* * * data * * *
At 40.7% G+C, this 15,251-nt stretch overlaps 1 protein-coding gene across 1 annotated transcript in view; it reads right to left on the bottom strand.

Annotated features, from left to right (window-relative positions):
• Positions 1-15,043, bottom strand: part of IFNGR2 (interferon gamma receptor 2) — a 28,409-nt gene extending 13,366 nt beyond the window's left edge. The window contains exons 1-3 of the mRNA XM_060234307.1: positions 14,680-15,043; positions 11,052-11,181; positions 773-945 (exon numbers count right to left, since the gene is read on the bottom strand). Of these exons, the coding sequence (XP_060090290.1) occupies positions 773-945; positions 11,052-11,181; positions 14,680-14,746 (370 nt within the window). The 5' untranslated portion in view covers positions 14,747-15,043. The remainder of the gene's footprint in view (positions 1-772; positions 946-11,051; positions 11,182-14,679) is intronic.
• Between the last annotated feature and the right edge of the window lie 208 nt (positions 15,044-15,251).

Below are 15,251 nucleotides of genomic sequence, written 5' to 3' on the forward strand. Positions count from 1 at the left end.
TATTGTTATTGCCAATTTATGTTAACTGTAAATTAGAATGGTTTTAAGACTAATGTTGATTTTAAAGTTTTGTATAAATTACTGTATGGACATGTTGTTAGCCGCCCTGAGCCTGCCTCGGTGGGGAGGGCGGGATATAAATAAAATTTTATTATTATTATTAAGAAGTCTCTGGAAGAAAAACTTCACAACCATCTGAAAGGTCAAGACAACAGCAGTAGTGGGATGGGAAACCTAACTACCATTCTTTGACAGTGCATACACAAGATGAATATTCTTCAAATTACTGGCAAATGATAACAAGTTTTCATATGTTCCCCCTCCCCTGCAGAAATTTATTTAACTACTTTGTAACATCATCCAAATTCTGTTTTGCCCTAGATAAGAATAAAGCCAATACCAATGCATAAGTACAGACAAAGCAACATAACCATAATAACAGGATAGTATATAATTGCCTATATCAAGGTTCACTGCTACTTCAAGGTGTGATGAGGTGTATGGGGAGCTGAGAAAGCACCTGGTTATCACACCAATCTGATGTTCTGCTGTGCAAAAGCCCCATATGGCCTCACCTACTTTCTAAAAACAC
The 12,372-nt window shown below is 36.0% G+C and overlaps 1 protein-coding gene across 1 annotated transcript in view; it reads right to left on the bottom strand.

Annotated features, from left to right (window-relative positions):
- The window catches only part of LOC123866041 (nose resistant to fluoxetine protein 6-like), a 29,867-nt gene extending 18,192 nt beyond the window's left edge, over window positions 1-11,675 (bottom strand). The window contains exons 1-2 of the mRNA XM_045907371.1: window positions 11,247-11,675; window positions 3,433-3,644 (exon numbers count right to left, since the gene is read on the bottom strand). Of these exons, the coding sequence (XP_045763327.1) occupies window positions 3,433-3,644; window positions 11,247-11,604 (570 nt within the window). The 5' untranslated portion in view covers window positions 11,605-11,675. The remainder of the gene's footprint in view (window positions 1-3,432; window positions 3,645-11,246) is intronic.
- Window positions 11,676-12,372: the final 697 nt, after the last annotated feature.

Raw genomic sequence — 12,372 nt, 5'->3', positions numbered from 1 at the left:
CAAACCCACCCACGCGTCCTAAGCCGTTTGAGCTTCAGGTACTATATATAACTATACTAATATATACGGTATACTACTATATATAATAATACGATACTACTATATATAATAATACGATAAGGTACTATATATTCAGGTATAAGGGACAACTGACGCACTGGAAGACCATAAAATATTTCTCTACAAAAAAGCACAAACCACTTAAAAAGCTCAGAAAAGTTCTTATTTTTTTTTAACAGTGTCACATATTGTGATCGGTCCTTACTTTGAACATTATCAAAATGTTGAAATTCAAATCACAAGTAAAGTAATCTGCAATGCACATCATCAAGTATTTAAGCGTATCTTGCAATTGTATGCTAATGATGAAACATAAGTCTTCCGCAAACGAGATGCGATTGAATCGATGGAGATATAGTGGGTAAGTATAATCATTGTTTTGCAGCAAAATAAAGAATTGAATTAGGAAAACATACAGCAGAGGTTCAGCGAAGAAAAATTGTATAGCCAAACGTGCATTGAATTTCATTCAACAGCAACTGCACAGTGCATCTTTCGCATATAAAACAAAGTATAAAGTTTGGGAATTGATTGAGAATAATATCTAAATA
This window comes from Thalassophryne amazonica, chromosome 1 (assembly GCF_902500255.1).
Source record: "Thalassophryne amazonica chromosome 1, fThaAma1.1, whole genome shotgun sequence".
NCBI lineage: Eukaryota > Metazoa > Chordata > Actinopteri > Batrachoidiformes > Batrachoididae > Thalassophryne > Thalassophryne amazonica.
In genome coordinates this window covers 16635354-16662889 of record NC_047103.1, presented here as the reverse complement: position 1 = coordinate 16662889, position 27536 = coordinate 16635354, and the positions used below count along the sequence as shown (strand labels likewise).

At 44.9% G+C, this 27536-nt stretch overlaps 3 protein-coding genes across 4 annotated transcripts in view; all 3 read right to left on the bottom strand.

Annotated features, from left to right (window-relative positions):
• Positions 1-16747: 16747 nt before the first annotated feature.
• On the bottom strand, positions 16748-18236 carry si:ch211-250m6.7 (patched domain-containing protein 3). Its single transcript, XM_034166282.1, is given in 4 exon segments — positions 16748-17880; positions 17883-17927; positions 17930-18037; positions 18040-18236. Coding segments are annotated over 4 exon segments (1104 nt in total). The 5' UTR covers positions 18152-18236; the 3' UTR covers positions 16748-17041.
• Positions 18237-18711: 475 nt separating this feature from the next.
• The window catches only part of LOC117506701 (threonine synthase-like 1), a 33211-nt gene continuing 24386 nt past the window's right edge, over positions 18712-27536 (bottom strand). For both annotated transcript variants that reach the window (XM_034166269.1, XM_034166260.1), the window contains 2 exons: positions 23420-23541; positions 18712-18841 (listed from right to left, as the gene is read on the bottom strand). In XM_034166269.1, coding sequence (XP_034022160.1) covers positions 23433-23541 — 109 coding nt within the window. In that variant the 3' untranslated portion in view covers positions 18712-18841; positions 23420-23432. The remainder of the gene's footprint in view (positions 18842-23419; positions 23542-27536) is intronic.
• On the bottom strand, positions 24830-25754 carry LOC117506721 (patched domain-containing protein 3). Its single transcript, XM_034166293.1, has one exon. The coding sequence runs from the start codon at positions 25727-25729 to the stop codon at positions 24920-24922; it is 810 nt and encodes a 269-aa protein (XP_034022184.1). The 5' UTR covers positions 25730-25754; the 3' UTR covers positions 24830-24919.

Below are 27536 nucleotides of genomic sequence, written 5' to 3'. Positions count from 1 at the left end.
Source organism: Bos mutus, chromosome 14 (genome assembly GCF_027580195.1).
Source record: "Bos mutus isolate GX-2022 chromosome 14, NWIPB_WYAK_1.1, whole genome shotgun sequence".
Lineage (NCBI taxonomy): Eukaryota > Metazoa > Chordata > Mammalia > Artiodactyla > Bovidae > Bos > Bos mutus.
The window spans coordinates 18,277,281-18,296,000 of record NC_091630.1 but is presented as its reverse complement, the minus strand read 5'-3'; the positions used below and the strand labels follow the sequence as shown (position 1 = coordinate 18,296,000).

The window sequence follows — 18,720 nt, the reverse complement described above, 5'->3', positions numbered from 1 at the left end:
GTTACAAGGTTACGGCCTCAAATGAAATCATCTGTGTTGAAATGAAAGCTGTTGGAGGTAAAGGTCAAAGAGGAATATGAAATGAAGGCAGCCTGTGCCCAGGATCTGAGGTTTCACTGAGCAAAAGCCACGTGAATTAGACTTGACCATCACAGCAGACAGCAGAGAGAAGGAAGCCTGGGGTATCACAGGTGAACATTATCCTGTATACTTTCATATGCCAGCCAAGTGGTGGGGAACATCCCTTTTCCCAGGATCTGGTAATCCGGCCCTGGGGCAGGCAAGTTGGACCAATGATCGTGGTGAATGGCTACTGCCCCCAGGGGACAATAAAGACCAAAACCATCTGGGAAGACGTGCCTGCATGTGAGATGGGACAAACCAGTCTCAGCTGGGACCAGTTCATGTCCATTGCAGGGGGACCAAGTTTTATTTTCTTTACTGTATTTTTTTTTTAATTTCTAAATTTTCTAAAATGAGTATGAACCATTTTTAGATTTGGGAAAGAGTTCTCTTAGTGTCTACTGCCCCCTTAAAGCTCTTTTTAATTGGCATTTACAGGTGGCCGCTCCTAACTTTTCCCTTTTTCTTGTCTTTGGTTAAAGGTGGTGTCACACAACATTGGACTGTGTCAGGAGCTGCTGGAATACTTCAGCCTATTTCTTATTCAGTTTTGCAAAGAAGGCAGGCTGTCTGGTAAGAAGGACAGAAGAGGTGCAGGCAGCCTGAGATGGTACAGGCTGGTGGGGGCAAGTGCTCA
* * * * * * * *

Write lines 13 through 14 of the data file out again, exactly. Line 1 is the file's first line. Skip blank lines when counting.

This window comes from Thalassophryne amazonica, chromosome 1 (assembly GCF_902500255.1).
Source record: "Thalassophryne amazonica chromosome 1, fThaAma1.1, whole genome shotgun sequence".